Then, the immune system starts attacking not just the pathogen but also the body’s own healthy tissues. In the case of PANS and PANDAS, the immune system is believed to mistakenly attack the basal ganglia, leading to the onset of neuropsychiatric symptoms (4). 

The inflammation caused by the immune response also interferes with neuronal signaling, affecting the circuitry in the brain.

Learn more: The Hidden Triggers of Autoimmune Disease

Children are most susceptible to developing PANS & PANDAS

Children the ages of 3 and 14 are most susceptible to developing PANS after a streptococcal infection, and the condition affects more boys than girls. It’s believed that some children may be more genetically predisposed to developing these conditions, while others may have a weakened immune system that struggles to fight off infections.

Environmental factors may play a role in triggering the immune response that leads to PANS/PANDAS. It’s important to note that while many children may get strep infections, not all of them will develop PANDAS. The condition is believed to occur in about 1 in 200 children who have a strep infection, and symptoms usually occur within 4-6 months after the initial infection (2).

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Diagnosing PANS/PANDAS

Early diagnosis and treatment is crucial to prevent the long-term neurological effects of these conditions. Functional medicine doctors take a holistic approach to diagnosing PANS/PANDAS, considering the child’s symptoms, medical history, and environmental factors.

Official diagnostic criteria for PANS/PANDAS

According to the PANDAS Physician Network, to diagnose PANDAS, the patient must fulfill the following criteria:

  • Presence of OCD and/or tics, particularly multiple, complex or unusual tics
  • Age Requirement (Symptoms of the disorder first become evident between 3 years of age and puberty)
  • Acute onset and episodic (relapsing-remitting) course
  • Association with Group A Streptococcal (GAS) infection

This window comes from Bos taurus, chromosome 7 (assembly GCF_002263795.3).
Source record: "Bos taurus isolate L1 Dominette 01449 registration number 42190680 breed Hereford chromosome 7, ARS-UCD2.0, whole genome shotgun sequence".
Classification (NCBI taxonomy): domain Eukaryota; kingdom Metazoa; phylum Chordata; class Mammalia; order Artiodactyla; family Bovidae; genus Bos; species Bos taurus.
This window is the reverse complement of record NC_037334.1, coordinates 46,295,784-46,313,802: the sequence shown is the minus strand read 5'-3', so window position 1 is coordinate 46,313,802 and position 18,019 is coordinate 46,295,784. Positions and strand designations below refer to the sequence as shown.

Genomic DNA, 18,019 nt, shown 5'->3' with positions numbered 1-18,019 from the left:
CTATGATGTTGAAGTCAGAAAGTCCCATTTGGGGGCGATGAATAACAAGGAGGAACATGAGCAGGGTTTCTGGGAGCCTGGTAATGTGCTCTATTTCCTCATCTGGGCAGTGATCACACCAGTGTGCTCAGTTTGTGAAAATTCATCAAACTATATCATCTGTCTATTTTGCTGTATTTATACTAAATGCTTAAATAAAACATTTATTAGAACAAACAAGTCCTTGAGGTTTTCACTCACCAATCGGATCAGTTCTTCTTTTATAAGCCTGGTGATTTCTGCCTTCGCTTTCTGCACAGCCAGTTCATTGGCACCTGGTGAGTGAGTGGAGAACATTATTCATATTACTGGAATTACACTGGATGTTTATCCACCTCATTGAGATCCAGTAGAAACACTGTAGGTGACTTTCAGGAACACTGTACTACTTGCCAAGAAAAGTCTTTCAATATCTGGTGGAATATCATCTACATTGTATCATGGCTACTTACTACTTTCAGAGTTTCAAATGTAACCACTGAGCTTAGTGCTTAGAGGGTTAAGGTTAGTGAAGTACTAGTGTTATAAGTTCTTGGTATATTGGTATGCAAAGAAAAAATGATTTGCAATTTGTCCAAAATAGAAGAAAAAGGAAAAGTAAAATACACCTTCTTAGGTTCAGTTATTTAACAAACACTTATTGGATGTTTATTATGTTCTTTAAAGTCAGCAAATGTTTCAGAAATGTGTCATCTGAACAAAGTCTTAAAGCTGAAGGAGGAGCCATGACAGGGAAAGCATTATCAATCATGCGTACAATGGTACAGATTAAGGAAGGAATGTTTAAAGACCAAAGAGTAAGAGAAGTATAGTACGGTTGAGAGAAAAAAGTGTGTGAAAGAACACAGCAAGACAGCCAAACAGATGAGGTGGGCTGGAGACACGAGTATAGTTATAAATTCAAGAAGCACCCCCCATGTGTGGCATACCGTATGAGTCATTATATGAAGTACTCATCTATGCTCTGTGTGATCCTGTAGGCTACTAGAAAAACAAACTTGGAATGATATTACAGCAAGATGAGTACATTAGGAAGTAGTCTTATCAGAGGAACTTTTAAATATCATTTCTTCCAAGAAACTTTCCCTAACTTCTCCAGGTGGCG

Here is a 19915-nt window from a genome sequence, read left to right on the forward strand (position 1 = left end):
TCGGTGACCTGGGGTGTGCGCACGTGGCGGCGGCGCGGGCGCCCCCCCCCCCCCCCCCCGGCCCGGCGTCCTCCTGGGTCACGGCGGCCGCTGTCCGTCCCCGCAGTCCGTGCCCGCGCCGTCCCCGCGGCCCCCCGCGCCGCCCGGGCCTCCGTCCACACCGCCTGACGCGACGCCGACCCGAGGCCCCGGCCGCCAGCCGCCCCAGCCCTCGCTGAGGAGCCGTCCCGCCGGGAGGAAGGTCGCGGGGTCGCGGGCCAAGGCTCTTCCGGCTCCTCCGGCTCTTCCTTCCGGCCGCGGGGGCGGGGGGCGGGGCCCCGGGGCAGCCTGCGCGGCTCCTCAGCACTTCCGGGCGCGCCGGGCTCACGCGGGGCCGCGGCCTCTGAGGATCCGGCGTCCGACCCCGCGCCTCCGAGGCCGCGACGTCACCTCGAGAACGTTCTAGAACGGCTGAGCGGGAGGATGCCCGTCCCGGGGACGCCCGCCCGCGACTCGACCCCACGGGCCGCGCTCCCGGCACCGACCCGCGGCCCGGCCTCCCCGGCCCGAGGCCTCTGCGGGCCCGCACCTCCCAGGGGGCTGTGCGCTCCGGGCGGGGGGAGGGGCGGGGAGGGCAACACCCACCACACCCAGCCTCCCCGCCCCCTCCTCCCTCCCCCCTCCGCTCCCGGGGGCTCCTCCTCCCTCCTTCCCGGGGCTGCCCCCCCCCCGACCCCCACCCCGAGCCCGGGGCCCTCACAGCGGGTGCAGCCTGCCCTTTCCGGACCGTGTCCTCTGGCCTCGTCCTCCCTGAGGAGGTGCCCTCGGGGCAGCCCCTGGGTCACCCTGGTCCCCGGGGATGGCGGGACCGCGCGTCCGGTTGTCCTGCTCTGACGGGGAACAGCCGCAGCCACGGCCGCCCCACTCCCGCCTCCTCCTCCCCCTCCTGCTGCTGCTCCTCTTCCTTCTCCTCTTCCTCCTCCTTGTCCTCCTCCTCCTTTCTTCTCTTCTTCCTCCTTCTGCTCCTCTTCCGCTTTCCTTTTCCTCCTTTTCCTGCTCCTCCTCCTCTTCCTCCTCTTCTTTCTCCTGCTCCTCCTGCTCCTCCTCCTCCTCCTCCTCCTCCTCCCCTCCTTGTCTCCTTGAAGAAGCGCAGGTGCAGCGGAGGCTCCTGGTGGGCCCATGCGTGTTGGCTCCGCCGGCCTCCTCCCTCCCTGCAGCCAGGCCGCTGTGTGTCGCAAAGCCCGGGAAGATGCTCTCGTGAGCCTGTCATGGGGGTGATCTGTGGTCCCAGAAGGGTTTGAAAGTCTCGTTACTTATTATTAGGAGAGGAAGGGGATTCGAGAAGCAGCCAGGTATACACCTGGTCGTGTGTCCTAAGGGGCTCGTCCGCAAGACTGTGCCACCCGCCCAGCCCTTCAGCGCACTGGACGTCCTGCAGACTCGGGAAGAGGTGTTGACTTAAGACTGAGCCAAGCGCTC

• Association with Neurological Abnormalities

There are three severity levels for PANDAS: Mild, Moderate and Severe.

Doctors may perform blood tests to look for signs of inflammation or abnormal immune function. High levels of antistreptolysin-O (ASO) or anti-DNase B antibodies are often found in children with PANDAS (5). Doctors may also perform a brain imaging study, such as an MRI, to look for signs of inflammation or damage to the basal ganglia.

Doctors may also use the Cunningham Panel, which tests for antibodies against specific brain proteins that are elevated in children with PANS/PANDAS (6). 

A thorough evaluation of the child’s symptoms and medical history, along with appropriate testing, can help functional medicine doctors diagnose PANS/PANDAS and develop an individualized treatment plan.

Get started with functional pediatrics for your child today>>

What to remember

PANS/PANDAS are debilitating neurological conditions that affect children, often appearing suddenly following an infection, particularly strep. Symptoms can include mood swings, tics, OCD, learning difficulties, and sleep disturbances. The conditions occur as a result of an abnormal immune response to the infection that leads to damage to the basal ganglia in the brain.

Functional medicine doctors take a holistic approach to diagnose and treat PANS/PANDAS, considering the child’s symptoms, medical history, and environmental factors. They may perform blood tests, brain imaging studies, and use the Cunningham Panel to evaluate the child’s condition and develop an individualized treatment plan. Early diagnosis and treatment are crucial to mitigating the long-term effects of these complex pediatric conditions.


  1. https://www.ncbi.nlm.nih.gov/pmc/articles/PMC3543080
  2. http://pandasnetwork.org/
  3. https://www.ncbi.nlm.nih.gov/pmc/articles/PMC6684244/
  4. https://www.frontiersin.org/articles/10.3389/fpsyt.2020.00564/full 
  5. https://www.ncbi.nlm.nih.gov/pmc/articles/PMC8505529/
  6. https://pubmed.ncbi.nlm.nih.gov/31884258/